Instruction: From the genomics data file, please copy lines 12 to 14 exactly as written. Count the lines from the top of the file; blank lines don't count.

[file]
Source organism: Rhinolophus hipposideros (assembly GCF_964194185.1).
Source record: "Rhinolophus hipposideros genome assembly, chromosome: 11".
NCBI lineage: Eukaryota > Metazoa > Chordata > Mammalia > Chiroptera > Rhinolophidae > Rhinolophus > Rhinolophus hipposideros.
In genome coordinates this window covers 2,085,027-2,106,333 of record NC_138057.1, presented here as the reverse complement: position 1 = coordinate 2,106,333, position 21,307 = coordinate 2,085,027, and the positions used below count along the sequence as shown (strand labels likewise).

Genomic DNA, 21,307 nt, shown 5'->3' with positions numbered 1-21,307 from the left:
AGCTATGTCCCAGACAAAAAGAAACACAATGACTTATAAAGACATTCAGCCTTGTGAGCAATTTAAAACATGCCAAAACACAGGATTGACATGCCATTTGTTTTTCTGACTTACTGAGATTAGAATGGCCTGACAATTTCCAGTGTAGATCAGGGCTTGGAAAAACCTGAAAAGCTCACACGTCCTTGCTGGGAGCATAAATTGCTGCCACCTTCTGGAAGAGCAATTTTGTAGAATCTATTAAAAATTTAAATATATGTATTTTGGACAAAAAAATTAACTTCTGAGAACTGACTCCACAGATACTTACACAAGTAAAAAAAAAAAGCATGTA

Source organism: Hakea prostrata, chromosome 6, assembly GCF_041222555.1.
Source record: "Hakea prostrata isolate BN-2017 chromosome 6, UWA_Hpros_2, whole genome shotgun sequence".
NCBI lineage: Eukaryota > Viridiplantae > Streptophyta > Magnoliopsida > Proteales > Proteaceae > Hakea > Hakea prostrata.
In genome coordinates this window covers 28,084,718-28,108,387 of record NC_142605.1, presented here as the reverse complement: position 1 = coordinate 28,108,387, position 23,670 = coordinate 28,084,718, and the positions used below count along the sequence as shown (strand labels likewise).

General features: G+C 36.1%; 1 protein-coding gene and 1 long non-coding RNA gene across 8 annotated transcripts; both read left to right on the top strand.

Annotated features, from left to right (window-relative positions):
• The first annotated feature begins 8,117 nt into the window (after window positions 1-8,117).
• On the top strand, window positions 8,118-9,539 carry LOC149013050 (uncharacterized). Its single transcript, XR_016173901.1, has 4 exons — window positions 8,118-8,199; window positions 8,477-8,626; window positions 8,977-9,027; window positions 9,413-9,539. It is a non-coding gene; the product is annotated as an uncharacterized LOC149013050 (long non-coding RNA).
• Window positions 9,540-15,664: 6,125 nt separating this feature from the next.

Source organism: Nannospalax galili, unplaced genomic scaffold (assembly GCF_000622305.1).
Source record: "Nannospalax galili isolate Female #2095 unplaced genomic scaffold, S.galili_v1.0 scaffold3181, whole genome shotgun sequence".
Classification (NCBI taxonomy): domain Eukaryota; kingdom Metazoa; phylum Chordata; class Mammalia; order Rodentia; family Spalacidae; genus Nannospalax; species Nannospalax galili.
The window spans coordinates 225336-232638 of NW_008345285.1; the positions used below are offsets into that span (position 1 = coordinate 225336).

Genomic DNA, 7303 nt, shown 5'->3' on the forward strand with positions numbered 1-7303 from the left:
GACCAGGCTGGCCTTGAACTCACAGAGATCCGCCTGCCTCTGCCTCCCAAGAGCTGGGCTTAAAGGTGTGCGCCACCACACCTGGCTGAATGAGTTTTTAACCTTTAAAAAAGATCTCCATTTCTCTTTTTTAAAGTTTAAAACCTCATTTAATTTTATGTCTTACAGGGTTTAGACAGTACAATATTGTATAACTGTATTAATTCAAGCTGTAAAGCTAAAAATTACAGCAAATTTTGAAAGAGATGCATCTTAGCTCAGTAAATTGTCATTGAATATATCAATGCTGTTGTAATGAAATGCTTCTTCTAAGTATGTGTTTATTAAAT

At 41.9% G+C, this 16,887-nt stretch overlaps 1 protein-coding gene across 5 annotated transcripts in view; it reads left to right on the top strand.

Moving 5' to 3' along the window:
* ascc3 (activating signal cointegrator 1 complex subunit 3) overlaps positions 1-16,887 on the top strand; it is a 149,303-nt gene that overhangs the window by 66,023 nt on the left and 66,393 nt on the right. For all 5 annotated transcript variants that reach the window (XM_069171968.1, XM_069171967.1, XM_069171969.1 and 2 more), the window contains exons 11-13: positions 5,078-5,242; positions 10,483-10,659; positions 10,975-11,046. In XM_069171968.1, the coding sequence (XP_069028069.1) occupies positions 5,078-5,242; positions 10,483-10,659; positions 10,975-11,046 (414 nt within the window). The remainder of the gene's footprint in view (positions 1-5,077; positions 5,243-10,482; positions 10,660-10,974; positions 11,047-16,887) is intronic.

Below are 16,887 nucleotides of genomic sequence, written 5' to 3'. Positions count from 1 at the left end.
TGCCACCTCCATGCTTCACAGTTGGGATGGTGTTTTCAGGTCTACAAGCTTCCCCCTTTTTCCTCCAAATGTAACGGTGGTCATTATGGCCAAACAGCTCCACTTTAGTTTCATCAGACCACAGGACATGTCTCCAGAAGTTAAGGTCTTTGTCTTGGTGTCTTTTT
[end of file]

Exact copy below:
Annotated features, from left to right (window-relative positions):
• The first annotated feature begins 8,117 nt into the window (after window positions 1-8,117).
• On the top strand, window positions 8,118-9,539 carry LOC149013050 (uncharacterized). Its single transcript, XR_016173901.1, has 4 exons — window positions 8,118-8,199; window positions 8,477-8,626; window positions 8,977-9,027; window positions 9,413-9,539. It is a non-coding gene; the product is annotated as an uncharacterized LOC149013050 (long non-coding RNA).